Romans (26): Christmas with the Gents (Rom. 15)

Date: 12/21/2008
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Romans 15: An Exposition (26) - Christmas with the “Gents”
All Saints * Dr. Gregg Strawbridge * December 21, 2008

Accept each another, then, just as Christ also accepted you, to God’s glory. 15:8 For I tell you that the Messianic Servant was born (of Himself) from among the circumcised to confirm (and fulfill) God’s covenant truthfulness, which promises were made to the fathers, 15:9 and thus the Nations are to glorify God for His mercy. As it is written, “Because of this I will confess you among the Gentiles, and I will sing praises to your name.”(Romans 15:7-9).

The Refrain - Romans 14 is the “application” to the sermon. Be in Christ first. Nothing competes with this fundamental identity because this a matter of Lordship, first and foremost. We must not put Lordship and identity in Christ as secondary (14:4). Practically, we are not to make people into labels of their convictions. Chapter 15 is the Hallelujah Chorus to the book. Handel’s libretto is taken from the “seventh trumpet,” - “The kingdoms of this world [is] become the kingdoms of our Lord, and of his Christ; and he shall reign for ever and ever” (Rev. 11:15). Romans 15, like Rev. 15, brings Israel’s history to its climax. God through Jesus, has opened the way of mercy to the nations. This is a thick statement summing up whole sections of Romans (ch. 3-4, 9-11). We must strive reach out to those that not like ourselves in this congregation.
The Method - Paul “proof-texting” in the worst way? No, he is nuanced and thoughtful. He even cites Dt. 32:43 in the LXX Greek, not Hebrew, which “authoritative trans.” has an eschatological inclusive emphasis, “praise, you nations, with his people.” KJV 1611 or not, Ps 117 made clear that the goal of praise includes all nations. As John Piper has written, “Let the nations be glad.”Shared worship is central to Paul’s vision.
The Content - Paul concludes with a litany of fulfillment texts. These are all precisely what he began with: the promises to the fathers are being fulfilled in the new covenant church. “Christ has become a servant of the circumcised on behalf of God’s truth to confirm the promises made to the fathers, and thus the Gentiles glorify God for his mercy” (15:8-9). The promise of God is for Jews and Gentiles, all humanity, to come into Christ as a New Man (Eph. 2:15), a new Adam or humanity. The ending of chapter 15 makes clear the “missionary purpose.” Paul is arguing that he should come to Rome to establish the base of a new mission into Spain. This tremendous letter is Paul’s apologetic to bring together the church in Rome so as to establish a stable foundation to reach the rest of the world. This is the only “end that justifies” the means.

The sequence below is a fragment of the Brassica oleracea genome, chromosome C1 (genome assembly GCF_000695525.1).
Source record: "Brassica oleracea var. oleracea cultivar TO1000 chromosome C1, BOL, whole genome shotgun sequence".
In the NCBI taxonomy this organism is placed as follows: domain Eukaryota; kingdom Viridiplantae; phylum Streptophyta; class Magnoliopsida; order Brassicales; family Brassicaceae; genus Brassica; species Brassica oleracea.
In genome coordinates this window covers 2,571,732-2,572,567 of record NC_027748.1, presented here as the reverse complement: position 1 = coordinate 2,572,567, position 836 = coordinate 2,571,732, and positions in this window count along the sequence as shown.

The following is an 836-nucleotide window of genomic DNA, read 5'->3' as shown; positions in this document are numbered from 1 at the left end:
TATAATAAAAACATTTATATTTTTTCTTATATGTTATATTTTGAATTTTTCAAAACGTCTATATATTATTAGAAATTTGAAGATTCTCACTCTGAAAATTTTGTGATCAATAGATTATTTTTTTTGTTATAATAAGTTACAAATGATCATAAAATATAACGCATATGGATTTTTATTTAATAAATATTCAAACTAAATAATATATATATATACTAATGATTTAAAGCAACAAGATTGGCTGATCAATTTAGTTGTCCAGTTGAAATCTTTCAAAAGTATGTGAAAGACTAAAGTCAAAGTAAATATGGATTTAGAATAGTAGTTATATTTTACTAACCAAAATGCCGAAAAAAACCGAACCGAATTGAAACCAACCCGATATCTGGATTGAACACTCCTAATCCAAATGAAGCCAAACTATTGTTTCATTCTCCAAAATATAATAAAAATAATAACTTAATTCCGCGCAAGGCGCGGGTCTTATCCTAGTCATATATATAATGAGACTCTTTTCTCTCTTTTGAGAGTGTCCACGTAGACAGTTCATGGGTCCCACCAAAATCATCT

The Purpose - The message of unity in Christ over differences of status, ethnic identity and cultural differences, when accepted, becomes the foundational message for church planting. A church that sees the promises of God coming to bear can reach out and establish more churches in different contexts. Remember that Romans 1 reads right through to chapter 15. 1:15 Thus I am eager also to preach the gospel to you who are in Rome. . . 15:20 I desire to preach where Christ has not been named, 15:22 This is the reason I was often hindered coming to you. 15:23 But now there is nothing more to keep me in these regions, and I have for many years desired to come to you...”
Gregg Strawbridge Gregg Strawbridge, Ph.D., is the pastor of All Saints Church in Lancaster, PA. He became a committed follower of Jesus Christ at age 20, discipled in the context of a University Navigator Ministry. As a result of personal discipleship he went on to study at Columbia Biblical Seminary (M.A., Columbia, SC, 1990), as well as receive a Ph.D. in education and philosophy... read more